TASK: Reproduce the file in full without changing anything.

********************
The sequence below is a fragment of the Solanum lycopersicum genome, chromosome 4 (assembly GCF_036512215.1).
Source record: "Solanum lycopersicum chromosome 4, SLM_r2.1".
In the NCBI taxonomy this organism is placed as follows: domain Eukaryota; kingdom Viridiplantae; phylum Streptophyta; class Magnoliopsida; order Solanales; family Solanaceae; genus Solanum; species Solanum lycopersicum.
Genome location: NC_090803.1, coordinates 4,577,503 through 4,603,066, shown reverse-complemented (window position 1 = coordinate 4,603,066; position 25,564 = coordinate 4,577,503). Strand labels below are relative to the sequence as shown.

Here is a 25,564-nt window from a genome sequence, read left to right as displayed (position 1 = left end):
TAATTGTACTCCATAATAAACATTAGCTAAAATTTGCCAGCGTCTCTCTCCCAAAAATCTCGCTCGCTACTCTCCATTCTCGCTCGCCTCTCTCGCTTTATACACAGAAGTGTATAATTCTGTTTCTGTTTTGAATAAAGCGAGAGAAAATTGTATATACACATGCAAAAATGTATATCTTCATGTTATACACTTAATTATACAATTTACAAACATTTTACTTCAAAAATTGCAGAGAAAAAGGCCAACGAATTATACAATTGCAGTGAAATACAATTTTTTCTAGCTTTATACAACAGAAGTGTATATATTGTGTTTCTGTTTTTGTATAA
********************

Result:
The sequence below is a fragment of the Solanum lycopersicum genome, chromosome 4 (assembly GCF_036512215.1).
Source record: "Solanum lycopersicum chromosome 4, SLM_r2.1".
In the NCBI taxonomy this organism is placed as follows: domain Eukaryota; kingdom Viridiplantae; phylum Streptophyta; class Magnoliopsida; order Solanales; family Solanaceae; genus Solanum; species Solanum lycopersicum.
Genome location: NC_090803.1, coordinates 4,577,503 through 4,603,066, shown reverse-complemented (window position 1 = coordinate 4,603,066; position 25,564 = coordinate 4,577,503). Strand labels below are relative to the sequence as shown.

Here is a 25,564-nt window from a genome sequence, read left to right as displayed (position 1 = left end):
TAATTGTACTCCATAATAAACATTAGCTAAAATTTGCCAGCGTCTCTCTCCCAAAAATCTCGCTCGCTACTCTCCATTCTCGCTCGCCTCTCTCGCTTTATACACAGAAGTGTATAATTCTGTTTCTGTTTTGAATAAAGCGAGAGAAAATTGTATATACACATGCAAAAATGTATATCTTCATGTTATACACTTAATTATACAATTTACAAACATTTTACTTCAAAAATTGCAGAGAAAAAGGCCAACGAATTATACAATTGCAGTGAAATACAATTTTTTCTAGCTTTATACAACAGAAGTGTATATATTGTGTTTCTGTTTTTGTATAA